I’m not by nature an exhibitionist, but we all have our moments of temptation. Mine often come in elevators, when I’m momentarily cloistered in close quarters with my four young boys and some man. It’s crowded, so he is literally backed in a corner. I see him glancing back and forth between the children and me, his thoughts as clear as a baby’s bottle. Can they really all be hers? Holy cow.

In my fantasy, I address him casually. “Hey, Mr. Staring Guy,” I say. “Have you had sex four times in your life? That’s great. Me too!”

I don’t actually say this, because a lady doesn’t kiss and tell, even when the evidence is rummaging through her coat pockets and tugging at both sleeves. It’s fun to imagine though, and since my fifth is expected at the end of this year, it should soon be possible to shock without speaking. I’m looking forward to some sizzling months of scaring strangers with my shameless fecundity. Four boys, and she’s even having another one? Who does that?

The short answer is: a Catholic. I’m one of those crazy orthodox ones who shuns artificial contraceptives.

When my husband and I plunged into this lifestyle a decade ago, we were recent Catholic converts, and perhaps not fully aware that we were flinging ourselves into a chasm of religious zealotry. I’d read the Catechism, and a collection of important papal encyclicals. It seemed like this was how Catholics did things. Naturally, in the intervening years I’ve been acquainted with the reality that I am a nut, enslaved to patriarchy and probably dwelling somewhere in the low country between Michael Houellebecq’s France and Margaret Atwood’s Republic of Gilead. That’s a little startling, but I soldier on anyway. For one thing, I like to finish what I start. Also, I’m actually pretty happy with the organic-sex lifestyle. It’s a little demanding on certain fronts, but it makes for a very meaningful life, and one that is in some respects especially good for women.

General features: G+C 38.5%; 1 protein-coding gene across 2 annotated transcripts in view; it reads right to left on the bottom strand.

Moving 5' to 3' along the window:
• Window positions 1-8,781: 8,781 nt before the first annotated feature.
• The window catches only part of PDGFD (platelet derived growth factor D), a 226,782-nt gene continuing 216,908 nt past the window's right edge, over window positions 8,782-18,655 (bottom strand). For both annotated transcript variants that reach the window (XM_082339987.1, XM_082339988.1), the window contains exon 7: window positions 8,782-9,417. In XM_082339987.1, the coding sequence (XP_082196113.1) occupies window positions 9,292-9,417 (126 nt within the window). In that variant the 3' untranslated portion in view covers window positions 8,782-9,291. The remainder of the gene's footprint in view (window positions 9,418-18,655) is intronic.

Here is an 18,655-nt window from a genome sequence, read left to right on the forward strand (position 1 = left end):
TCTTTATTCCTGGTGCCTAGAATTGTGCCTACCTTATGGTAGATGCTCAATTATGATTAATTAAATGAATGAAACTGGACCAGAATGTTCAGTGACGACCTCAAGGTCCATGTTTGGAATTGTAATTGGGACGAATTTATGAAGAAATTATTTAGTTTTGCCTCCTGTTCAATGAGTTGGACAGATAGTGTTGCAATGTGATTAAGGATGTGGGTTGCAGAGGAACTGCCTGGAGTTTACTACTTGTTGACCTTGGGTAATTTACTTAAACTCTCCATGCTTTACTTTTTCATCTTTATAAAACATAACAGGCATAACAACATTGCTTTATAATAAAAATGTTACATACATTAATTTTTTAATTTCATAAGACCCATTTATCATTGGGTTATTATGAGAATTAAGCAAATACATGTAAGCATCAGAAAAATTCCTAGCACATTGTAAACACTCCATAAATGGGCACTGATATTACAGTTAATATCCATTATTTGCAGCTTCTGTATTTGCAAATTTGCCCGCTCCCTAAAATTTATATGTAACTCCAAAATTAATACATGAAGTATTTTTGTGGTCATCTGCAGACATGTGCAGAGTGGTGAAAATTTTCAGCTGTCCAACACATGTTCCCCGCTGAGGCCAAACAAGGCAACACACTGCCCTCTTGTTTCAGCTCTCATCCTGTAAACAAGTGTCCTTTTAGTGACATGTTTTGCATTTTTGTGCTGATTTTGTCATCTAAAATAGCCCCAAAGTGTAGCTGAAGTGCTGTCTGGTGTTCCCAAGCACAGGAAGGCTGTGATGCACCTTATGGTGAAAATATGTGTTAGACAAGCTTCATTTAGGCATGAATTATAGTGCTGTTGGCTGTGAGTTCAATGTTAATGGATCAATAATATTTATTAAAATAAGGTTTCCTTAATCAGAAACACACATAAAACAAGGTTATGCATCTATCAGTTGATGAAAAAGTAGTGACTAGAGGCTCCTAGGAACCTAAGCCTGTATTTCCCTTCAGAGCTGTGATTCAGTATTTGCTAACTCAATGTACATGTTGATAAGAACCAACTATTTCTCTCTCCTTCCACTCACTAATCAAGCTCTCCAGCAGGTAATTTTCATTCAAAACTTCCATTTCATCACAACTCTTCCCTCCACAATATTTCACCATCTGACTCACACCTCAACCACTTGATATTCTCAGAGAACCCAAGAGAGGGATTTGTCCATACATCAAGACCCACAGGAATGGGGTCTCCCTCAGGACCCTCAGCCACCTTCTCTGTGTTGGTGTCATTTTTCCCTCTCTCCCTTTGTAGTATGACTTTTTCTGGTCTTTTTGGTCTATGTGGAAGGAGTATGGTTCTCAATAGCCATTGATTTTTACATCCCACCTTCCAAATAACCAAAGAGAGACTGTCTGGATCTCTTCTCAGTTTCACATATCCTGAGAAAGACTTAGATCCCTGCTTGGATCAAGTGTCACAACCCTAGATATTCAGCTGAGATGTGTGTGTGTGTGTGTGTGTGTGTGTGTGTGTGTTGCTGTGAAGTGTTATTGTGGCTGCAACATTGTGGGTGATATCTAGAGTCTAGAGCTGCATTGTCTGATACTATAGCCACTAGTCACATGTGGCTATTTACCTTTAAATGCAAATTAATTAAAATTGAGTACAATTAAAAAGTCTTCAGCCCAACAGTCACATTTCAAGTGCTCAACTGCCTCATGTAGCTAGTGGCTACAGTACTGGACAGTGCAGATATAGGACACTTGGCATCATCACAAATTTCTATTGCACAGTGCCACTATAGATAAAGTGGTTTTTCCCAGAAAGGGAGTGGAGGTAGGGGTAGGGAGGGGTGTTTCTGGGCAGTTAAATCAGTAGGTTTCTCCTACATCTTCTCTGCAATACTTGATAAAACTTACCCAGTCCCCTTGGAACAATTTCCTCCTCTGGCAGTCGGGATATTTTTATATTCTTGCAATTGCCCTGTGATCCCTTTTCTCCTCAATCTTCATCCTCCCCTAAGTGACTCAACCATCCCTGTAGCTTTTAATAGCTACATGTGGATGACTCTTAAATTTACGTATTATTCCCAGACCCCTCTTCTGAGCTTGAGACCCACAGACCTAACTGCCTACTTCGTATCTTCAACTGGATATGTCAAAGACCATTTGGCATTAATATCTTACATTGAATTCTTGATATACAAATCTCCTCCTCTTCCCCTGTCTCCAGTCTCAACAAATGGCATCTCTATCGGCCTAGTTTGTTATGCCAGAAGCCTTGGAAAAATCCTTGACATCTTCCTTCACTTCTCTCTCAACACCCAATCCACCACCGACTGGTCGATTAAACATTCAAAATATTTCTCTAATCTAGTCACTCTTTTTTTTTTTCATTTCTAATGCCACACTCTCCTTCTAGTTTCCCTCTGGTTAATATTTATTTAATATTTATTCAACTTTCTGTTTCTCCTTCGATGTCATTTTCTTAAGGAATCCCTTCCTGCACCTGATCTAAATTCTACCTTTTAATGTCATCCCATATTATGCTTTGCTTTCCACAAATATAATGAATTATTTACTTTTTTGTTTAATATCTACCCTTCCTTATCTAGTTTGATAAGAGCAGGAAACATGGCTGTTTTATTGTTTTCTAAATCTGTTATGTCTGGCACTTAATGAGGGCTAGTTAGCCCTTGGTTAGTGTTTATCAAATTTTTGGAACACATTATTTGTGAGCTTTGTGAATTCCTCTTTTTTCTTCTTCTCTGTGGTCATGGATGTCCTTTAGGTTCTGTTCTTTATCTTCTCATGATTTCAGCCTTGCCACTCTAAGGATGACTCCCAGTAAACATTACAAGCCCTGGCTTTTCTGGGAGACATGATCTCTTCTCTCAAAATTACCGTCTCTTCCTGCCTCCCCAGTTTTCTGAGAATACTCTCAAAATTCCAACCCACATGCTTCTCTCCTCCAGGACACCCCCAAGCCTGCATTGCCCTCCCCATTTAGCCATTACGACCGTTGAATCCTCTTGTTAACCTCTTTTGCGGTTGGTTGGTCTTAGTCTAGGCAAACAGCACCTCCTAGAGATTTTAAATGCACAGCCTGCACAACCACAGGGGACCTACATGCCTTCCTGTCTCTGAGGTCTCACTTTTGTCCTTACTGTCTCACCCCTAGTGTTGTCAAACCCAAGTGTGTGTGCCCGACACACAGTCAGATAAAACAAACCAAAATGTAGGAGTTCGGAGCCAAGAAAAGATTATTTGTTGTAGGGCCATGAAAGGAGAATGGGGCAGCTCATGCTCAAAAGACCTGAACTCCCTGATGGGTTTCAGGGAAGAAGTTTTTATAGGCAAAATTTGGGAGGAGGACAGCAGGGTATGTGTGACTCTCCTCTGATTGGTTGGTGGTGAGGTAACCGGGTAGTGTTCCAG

You can back away slowly at this point, but as you’re retreating, let me ask one question. Isn’t it normally better to respect the natural rhythms of organic things? My liberal friends certainly seem to think so if the subject is organic farming, or the restoration of natural ecosystems. They’re enthused about breastfeeding and free bleeding, along with cleansing fasts and …read more

Source:: The Week – Lifestyle

      

(Visited 2 times, 1 visits today)
Why rejecting birth control can be an empowering feminist choice

Leave a Reply

Your email address will not be published. Required fields are marked *